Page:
When it comes to raising capital, a distinct plan can be essential

When it comes to raising funds for startups and other small businesses, having a distinct and efficient strategy to execute is paramount. That's been clear to Mark Suster since his days a startup specialist in the first tech bubble and as a VC in the second, where he contributes to the startup community by providing insider secrets from both sides of the table.

According to Suster, there are many things that a startup can do to further its chances at seeing an increase in fundraising, but if they startups don't streamline their efforts to find highly qualified candidates while also building a relationship with these potential investors, they may not see any checks being signed over. Therefore, startups and small businesses must first "qualify" their buyers. When these entrepreneurs focus on the investors most likely to contribute to their fundraising campaigns it allows them to streamline their productivity and become more efficient when preparing their pitch.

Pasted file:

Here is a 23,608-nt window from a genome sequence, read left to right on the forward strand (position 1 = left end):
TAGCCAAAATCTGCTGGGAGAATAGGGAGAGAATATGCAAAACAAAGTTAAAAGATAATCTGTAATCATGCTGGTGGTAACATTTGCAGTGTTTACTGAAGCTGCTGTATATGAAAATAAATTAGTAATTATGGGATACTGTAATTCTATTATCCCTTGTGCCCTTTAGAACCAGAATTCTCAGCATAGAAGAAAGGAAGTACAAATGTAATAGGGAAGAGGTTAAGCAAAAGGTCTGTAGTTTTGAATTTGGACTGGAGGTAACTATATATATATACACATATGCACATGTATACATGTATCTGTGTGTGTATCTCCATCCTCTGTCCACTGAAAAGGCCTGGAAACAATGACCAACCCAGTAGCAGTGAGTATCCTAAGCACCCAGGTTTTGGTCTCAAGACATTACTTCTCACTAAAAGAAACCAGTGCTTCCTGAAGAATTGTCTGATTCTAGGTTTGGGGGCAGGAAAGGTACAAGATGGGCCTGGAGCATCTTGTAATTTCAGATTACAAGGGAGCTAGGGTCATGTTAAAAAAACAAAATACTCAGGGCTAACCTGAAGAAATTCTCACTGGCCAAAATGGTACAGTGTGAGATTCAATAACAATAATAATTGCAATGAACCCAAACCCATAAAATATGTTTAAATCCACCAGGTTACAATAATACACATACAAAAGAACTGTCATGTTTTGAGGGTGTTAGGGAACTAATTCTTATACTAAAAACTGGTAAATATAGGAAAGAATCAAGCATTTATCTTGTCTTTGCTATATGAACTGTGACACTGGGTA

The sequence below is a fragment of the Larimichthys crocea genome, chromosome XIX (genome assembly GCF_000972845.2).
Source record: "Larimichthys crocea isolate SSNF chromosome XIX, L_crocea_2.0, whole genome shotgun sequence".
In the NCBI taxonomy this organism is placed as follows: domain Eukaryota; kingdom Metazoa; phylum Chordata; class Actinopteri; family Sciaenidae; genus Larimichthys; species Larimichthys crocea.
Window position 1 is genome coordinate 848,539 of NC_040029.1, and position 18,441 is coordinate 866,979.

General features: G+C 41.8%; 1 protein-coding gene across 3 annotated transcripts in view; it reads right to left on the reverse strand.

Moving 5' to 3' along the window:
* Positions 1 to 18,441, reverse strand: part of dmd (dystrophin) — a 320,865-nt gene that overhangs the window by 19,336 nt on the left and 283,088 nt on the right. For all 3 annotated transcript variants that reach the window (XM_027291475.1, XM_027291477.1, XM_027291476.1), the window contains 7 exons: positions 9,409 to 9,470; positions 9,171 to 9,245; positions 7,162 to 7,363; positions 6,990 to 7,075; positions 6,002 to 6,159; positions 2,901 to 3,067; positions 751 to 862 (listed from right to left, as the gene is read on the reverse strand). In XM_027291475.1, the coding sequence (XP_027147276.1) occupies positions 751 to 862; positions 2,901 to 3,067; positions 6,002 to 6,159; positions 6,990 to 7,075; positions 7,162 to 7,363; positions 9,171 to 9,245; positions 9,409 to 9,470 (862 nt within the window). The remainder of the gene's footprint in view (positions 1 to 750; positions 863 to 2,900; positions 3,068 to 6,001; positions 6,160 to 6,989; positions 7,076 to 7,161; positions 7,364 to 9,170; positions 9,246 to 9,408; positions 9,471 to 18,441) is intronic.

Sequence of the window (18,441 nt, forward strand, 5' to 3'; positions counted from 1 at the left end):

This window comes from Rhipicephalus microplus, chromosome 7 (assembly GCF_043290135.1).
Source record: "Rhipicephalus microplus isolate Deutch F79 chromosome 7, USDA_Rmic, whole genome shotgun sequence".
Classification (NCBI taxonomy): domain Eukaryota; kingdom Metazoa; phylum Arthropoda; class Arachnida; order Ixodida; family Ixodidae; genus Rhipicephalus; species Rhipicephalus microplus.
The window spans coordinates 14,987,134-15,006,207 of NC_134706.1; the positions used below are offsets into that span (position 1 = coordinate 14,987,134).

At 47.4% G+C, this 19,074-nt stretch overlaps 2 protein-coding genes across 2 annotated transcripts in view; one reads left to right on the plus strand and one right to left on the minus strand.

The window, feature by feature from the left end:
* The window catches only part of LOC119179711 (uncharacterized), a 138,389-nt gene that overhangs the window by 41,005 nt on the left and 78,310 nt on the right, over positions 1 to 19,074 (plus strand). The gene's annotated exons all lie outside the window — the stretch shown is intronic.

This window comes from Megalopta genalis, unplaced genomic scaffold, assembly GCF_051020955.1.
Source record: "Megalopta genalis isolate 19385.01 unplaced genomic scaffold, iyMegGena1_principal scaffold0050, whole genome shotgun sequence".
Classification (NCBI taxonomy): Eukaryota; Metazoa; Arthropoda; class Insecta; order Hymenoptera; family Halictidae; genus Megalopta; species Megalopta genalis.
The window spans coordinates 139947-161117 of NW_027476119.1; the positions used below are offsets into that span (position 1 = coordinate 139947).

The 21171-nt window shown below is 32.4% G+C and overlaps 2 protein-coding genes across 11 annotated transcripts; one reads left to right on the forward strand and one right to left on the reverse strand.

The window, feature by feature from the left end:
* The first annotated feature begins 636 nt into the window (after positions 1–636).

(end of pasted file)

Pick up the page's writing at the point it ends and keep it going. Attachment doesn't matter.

Furthermore, startups should also spend time researching the investors. Rather than using a generic pitch, entrepreneurs should use their research to find out the investment history of potential buyers and their current projects, then tailor the pitch to them. This research phase will also help form an understanding of their motivation for taking interest in the company.

And thirdly, it's critical that both parties meet in person to build a relationship. "They're not buying a book on Amazon or shoes on Zappos. They're buying you," says Suster. Startups who understand that people buy from those who they can like, trust, respect and believe will also find that meeting in person for more than just a 45-minute Powerpoint presentation will greatly increase the chances of receiving an investment from these venture capital firms or angel investors

Comments

Powered by Facebook Comments

Related posts:

  1. How to master the elevator pitch
  2. The importance of maintaining leadership “bandwidth”
  3. Angel investor shares pitching and fundraising tips
  4. How startups can present like Steve Jobs
  5. Four things investors look for when considering investments